Sebastian Malheur is the most dangerous sort of rake: an educated one. When he’s not scandalizing ladies in the bedchamber, he’s outraging proper society with his scientific theories. He’s desired, reviled, acclaimed, and despised—and he laughs through it all.
Violet Waterfield, the widowed Countess of Cambury, on the other hand, is entirely respectable, and she’d like to stay that way. But Violet has a secret that is beyond ruinous, one that ties her irrevocably to England’s most infamous scoundrel: Sebastian’s theories aren’t his. They’re hers.So when Sebastian threatens to dissolve their years-long conspiracy, she’ll do anything to save their partnership...even if it means opening her vulnerable heart to the rake who could destroy it for good.
It took me a long time to write this review because I really had a hard time collecting my thoughts about this book. I wanted to love it. The idea of female scientists in the past appeals to me and I would love to see them recognised. I also liked the idea of someone as steadfast in his feelings as Sebastian apparently was. The thing is, I didn't really like Violet!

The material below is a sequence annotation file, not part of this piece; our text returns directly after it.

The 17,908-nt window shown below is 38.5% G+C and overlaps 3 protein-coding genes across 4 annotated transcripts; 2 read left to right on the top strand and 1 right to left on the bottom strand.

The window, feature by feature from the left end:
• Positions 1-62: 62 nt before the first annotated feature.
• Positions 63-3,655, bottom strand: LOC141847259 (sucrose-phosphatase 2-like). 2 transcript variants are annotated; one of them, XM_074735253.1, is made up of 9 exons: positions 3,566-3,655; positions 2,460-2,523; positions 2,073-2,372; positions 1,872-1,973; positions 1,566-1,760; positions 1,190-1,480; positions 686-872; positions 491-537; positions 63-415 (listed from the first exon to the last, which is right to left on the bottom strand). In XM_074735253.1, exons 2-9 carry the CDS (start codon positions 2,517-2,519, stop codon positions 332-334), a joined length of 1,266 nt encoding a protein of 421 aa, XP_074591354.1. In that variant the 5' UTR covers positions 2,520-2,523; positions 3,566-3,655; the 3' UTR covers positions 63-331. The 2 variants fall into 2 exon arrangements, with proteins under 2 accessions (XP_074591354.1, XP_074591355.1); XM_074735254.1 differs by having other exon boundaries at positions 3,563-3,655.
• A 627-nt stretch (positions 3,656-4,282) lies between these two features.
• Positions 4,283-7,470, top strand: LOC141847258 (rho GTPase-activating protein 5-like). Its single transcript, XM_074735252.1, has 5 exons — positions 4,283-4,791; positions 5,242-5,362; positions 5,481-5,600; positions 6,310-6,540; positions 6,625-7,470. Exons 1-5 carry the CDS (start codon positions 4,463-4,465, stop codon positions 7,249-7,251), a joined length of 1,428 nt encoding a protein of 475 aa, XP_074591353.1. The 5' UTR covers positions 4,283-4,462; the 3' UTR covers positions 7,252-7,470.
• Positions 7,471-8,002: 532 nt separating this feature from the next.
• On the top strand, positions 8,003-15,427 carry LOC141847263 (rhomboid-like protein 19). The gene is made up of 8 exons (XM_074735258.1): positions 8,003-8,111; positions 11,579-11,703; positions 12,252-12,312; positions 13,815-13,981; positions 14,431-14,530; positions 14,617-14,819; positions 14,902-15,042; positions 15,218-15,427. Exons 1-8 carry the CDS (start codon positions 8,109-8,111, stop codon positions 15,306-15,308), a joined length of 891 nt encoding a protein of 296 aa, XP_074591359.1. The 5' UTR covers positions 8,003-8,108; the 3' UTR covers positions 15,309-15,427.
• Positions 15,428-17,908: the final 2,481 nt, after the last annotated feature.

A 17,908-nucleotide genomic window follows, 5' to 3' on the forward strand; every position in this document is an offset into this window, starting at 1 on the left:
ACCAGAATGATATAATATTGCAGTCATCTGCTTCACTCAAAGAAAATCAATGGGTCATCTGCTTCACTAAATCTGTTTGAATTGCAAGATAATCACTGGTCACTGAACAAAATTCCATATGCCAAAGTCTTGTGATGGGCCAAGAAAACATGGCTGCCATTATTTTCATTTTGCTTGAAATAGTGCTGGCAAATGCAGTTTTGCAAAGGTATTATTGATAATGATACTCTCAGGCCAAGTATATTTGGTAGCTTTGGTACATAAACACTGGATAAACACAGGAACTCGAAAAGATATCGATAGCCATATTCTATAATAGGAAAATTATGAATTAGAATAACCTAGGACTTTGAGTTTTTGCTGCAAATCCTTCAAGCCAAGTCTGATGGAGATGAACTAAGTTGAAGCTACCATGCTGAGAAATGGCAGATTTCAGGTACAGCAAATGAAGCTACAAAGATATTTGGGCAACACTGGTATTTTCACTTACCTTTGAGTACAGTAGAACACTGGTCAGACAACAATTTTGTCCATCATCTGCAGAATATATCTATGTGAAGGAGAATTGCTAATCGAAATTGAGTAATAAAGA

I'm thinking that it might be because I felt little empathy with her character. I couldn't help feeling sorry for her and her past but I never warmed up to the character.
On the other hand I loved Sebastian. I loved his sense of friendship, how strong his love for her was and how that made him better person. I couldn't understand why he had fallen in love with her but I liked him.
Surprisingly I also liked Violet's mom very much. I only realised it more than halfway through the book but she was very intelligent lady and with the courage required to save herself and hr daughters.
I am curious about the next book but I am not sure if I will be in a hurry to get it as Milan's heroines don't seem to work well for me.